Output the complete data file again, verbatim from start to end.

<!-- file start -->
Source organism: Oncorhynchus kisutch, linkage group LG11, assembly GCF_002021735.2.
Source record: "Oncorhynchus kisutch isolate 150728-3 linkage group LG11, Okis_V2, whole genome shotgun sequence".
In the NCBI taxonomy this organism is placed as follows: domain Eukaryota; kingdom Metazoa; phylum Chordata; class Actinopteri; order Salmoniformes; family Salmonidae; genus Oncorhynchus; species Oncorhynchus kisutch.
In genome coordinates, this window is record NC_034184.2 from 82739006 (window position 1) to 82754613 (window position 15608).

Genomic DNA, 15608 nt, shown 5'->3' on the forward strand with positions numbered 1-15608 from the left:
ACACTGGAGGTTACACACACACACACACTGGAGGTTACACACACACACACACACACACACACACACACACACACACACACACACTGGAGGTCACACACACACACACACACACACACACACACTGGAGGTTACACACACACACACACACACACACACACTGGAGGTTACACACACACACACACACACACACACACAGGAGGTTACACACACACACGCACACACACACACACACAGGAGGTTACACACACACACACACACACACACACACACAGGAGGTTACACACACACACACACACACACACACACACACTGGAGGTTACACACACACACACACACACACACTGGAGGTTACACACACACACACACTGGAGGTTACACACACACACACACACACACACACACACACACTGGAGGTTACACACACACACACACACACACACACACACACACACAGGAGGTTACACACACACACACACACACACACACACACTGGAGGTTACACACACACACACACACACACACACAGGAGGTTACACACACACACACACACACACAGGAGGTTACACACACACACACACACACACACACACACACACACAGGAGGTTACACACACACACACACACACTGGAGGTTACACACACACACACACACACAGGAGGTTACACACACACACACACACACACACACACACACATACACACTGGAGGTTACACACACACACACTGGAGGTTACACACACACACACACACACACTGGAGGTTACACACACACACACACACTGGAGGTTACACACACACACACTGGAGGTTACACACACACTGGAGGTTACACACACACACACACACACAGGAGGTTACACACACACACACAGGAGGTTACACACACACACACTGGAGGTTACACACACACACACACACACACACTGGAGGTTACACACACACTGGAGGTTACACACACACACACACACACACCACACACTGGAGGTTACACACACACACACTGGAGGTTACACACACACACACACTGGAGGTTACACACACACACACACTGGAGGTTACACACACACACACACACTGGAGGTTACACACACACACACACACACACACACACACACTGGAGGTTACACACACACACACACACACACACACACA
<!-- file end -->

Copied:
Source organism: Oncorhynchus kisutch, linkage group LG11, assembly GCF_002021735.2.
Source record: "Oncorhynchus kisutch isolate 150728-3 linkage group LG11, Okis_V2, whole genome shotgun sequence".
In the NCBI taxonomy this organism is placed as follows: domain Eukaryota; kingdom Metazoa; phylum Chordata; class Actinopteri; order Salmoniformes; family Salmonidae; genus Oncorhynchus; species Oncorhynchus kisutch.
In genome coordinates, this window is record NC_034184.2 from 82739006 (window position 1) to 82754613 (window position 15608).

Genomic DNA, 15608 nt, shown 5'->3' on the forward strand with positions numbered 1-15608 from the left:
ACACTGGAGGTTACACACACACACACACTGGAGGTTACACACACACACACACACACACACACACACACACACACACACACACACTGGAGGTCACACACACACACACACACACACACACACACTGGAGGTTACACACACACACACACACACACACACACTGGAGGTTACACACACACACACACACACACACACACAGGAGGTTACACACACACACGCACACACACACACACACAGGAGGTTACACACACACACACACACACACACACACACAGGAGGTTACACACACACACACACACACACACACACACACTGGAGGTTACACACACACACACACACACACACTGGAGGTTACACACACACACACACTGGAGGTTACACACACACACACACACACACACACACACACACTGGAGGTTACACACACACACACACACACACACACACACACACACAGGAGGTTACACACACACACACACACACACACACACACTGGAGGTTACACACACACACACACACACACACACAGGAGGTTACACACACACACACACACACACAGGAGGTTACACACACACACACACACACACACACACACACACACAGGAGGTTACACACACACACACACACACTGGAGGTTACACACACACACACACACACAGGAGGTTACACACACACACACACACACACACACACACACATACACACTGGAGGTTACACACACACACACTGGAGGTTACACACACACACACACACACACTGGAGGTTACACACACACACACACACTGGAGGTTACACACACACACACTGGAGGTTACACACACACTGGAGGTTACACACACACACACACACACAGGAGGTTACACACACACACACAGGAGGTTACACACACACACACTGGAGGTTACACACACACACACACACACACACTGGAGGTTACACACACACTGGAGGTTACACACACACACACACACACACCACACACTGGAGGTTACACACACACACACTGGAGGTTACACACACACACACACTGGAGGTTACACACACACACACACTGGAGGTTACACACACACACACACACTGGAGGTTACACACACACACACACACACACACACACACACTGGAGGTTACACACACACACACACACACACACACACA